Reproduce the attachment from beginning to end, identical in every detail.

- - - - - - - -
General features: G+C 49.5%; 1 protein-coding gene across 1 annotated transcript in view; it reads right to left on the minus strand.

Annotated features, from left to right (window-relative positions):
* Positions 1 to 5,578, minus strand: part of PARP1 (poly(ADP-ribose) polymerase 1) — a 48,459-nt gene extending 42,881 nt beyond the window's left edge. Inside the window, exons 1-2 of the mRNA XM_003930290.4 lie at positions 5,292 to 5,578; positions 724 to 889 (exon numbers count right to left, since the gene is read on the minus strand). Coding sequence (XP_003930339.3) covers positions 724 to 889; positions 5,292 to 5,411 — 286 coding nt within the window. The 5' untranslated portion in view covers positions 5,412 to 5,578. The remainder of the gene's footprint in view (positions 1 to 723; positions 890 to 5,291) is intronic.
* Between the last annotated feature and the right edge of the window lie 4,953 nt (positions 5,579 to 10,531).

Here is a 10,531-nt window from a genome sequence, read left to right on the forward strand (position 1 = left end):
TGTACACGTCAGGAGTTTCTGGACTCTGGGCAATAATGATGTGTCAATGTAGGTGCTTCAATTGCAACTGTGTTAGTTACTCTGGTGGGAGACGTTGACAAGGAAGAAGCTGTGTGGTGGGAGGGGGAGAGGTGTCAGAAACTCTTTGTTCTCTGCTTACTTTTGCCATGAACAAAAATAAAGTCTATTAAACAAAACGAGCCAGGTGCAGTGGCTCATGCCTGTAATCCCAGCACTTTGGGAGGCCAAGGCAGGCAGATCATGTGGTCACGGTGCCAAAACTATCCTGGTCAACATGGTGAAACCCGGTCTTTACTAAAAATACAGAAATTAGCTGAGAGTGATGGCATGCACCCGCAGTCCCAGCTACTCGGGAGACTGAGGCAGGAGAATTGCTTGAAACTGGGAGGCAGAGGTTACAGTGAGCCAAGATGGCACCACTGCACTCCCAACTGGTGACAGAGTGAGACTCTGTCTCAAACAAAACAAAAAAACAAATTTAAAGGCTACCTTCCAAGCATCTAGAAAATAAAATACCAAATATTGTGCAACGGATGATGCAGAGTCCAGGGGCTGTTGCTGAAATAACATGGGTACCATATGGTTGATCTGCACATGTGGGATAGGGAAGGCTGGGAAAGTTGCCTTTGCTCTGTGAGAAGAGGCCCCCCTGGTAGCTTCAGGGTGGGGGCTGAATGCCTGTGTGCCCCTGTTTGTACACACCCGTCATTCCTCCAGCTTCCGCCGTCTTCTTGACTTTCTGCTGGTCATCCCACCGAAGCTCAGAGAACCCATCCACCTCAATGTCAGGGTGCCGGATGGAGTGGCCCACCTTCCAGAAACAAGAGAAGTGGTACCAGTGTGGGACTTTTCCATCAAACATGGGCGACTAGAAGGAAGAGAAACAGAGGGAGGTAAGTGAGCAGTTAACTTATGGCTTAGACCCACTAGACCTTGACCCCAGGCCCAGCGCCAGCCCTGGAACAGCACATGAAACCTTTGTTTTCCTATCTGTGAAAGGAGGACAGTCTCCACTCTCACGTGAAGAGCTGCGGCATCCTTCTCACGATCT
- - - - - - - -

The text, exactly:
General features: G+C 49.5%; 1 protein-coding gene across 1 annotated transcript in view; it reads right to left on the minus strand.

Annotated features, from left to right (window-relative positions):
* Positions 1 to 5,578, minus strand: part of PARP1 (poly(ADP-ribose) polymerase 1) — a 48,459-nt gene extending 42,881 nt beyond the window's left edge. Inside the window, exons 1-2 of the mRNA XM_003930290.4 lie at positions 5,292 to 5,578; positions 724 to 889 (exon numbers count right to left, since the gene is read on the minus strand). Coding sequence (XP_003930339.3) covers positions 724 to 889; positions 5,292 to 5,411 — 286 coding nt within the window. The 5' untranslated portion in view covers positions 5,412 to 5,578. The remainder of the gene's footprint in view (positions 1 to 723; positions 890 to 5,291) is intronic.
* Between the last annotated feature and the right edge of the window lie 4,953 nt (positions 5,579 to 10,531).

Here is a 10,531-nt window from a genome sequence, read left to right on the forward strand (position 1 = left end):
TGTACACGTCAGGAGTTTCTGGACTCTGGGCAATAATGATGTGTCAATGTAGGTGCTTCAATTGCAACTGTGTTAGTTACTCTGGTGGGAGACGTTGACAAGGAAGAAGCTGTGTGGTGGGAGGGGGAGAGGTGTCAGAAACTCTTTGTTCTCTGCTTACTTTTGCCATGAACAAAAATAAAGTCTATTAAACAAAACGAGCCAGGTGCAGTGGCTCATGCCTGTAATCCCAGCACTTTGGGAGGCCAAGGCAGGCAGATCATGTGGTCACGGTGCCAAAACTATCCTGGTCAACATGGTGAAACCCGGTCTTTACTAAAAATACAGAAATTAGCTGAGAGTGATGGCATGCACCCGCAGTCCCAGCTACTCGGGAGACTGAGGCAGGAGAATTGCTTGAAACTGGGAGGCAGAGGTTACAGTGAGCCAAGATGGCACCACTGCACTCCCAACTGGTGACAGAGTGAGACTCTGTCTCAAACAAAACAAAAAAACAAATTTAAAGGCTACCTTCCAAGCATCTAGAAAATAAAATACCAAATATTGTGCAACGGATGATGCAGAGTCCAGGGGCTGTTGCTGAAATAACATGGGTACCATATGGTTGATCTGCACATGTGGGATAGGGAAGGCTGGGAAAGTTGCCTTTGCTCTGTGAGAAGAGGCCCCCCTGGTAGCTTCAGGGTGGGGGCTGAATGCCTGTGTGCCCCTGTTTGTACACACCCGTCATTCCTCCAGCTTCCGCCGTCTTCTTGACTTTCTGCTGGTCATCCCACCGAAGCTCAGAGAACCCATCCACCTCAATGTCAGGGTGCCGGATGGAGTGGCCCACCTTCCAGAAACAAGAGAAGTGGTACCAGTGTGGGACTTTTCCATCAAACATGGGCGACTAGAAGGAAGAGAAACAGAGGGAGGTAAGTGAGCAGTTAACTTATGGCTTAGACCCACTAGACCTTGACCCCAGGCCCAGCGCCAGCCCTGGAACAGCACATGAAACCTTTGTTTTCCTATCTGTGAAAGGAGGACAGTCTCCACTCTCACGTGAAGAGCTGCGGCATCCTTCTCACGATCT